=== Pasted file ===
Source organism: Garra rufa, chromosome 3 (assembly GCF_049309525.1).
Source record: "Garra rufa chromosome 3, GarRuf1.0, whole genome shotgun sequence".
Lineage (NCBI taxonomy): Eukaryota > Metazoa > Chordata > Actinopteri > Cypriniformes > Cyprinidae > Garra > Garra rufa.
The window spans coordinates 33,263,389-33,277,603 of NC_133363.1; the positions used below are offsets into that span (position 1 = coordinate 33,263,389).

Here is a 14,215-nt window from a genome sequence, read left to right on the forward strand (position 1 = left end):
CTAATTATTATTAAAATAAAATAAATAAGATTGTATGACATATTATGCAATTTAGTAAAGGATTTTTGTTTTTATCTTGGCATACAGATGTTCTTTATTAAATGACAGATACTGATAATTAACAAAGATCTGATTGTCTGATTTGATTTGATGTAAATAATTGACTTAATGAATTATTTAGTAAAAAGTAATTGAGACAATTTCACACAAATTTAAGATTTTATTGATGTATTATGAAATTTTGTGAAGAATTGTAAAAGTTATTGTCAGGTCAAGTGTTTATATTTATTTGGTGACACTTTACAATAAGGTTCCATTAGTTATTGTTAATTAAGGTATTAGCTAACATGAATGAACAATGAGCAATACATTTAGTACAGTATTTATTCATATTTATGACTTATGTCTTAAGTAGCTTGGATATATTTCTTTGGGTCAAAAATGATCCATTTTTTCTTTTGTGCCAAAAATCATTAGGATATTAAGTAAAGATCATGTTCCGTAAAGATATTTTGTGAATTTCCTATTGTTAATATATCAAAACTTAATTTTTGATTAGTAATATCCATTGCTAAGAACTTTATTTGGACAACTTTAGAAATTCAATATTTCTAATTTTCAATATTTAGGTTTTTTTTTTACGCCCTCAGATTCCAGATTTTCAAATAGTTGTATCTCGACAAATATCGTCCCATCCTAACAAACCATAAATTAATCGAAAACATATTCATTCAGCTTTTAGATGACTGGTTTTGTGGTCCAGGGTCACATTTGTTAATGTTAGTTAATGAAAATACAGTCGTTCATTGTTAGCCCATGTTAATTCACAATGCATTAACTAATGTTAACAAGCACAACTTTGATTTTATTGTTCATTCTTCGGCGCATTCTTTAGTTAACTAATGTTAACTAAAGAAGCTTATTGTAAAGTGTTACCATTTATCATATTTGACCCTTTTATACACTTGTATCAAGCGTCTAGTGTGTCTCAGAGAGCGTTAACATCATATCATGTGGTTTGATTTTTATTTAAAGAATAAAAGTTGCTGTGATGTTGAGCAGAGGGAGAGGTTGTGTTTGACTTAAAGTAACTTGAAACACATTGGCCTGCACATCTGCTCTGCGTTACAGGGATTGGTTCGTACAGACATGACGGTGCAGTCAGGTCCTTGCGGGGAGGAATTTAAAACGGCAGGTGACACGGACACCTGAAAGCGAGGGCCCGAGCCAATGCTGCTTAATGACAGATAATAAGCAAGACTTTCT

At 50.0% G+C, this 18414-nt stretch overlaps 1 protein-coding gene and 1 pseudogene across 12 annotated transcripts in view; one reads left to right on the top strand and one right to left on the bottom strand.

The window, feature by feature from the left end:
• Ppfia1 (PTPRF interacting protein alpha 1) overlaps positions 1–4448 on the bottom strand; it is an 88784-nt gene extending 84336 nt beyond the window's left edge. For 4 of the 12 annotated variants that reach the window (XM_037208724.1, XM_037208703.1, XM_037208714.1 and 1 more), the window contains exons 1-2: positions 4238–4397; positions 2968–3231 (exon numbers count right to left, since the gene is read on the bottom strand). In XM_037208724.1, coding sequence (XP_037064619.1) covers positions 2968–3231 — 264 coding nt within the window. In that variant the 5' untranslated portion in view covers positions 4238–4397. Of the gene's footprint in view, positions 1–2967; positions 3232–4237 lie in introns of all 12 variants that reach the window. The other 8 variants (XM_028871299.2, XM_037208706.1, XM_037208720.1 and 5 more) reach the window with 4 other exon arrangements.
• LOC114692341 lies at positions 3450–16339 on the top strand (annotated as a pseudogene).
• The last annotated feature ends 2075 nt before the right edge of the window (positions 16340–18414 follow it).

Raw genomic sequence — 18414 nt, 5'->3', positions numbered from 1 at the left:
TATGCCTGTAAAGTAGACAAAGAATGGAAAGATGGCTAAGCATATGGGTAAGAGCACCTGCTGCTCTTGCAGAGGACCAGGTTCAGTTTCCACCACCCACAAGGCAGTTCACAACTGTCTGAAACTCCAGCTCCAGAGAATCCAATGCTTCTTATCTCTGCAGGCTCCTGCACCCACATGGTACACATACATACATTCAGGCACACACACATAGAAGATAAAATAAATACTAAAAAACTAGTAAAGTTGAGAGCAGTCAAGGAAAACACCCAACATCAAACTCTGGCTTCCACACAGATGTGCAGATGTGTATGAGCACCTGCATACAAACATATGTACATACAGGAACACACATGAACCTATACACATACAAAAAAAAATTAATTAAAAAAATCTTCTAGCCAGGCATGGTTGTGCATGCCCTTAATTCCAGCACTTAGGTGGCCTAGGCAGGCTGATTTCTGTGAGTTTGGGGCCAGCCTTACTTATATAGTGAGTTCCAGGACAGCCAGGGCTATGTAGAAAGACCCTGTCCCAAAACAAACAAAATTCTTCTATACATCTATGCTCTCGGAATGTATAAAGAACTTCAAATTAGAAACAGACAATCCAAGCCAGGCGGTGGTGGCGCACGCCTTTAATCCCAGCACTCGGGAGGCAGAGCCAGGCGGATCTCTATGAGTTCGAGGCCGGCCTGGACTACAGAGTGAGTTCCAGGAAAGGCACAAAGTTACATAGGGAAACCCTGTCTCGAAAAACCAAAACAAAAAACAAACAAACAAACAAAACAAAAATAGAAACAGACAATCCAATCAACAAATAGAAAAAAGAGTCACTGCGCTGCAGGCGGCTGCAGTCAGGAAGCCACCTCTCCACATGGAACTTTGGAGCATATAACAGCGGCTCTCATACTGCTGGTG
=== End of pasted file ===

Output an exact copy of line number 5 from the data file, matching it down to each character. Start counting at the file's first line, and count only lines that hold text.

Here is a 14,215-nt window from a genome sequence, read left to right on the forward strand (position 1 = left end):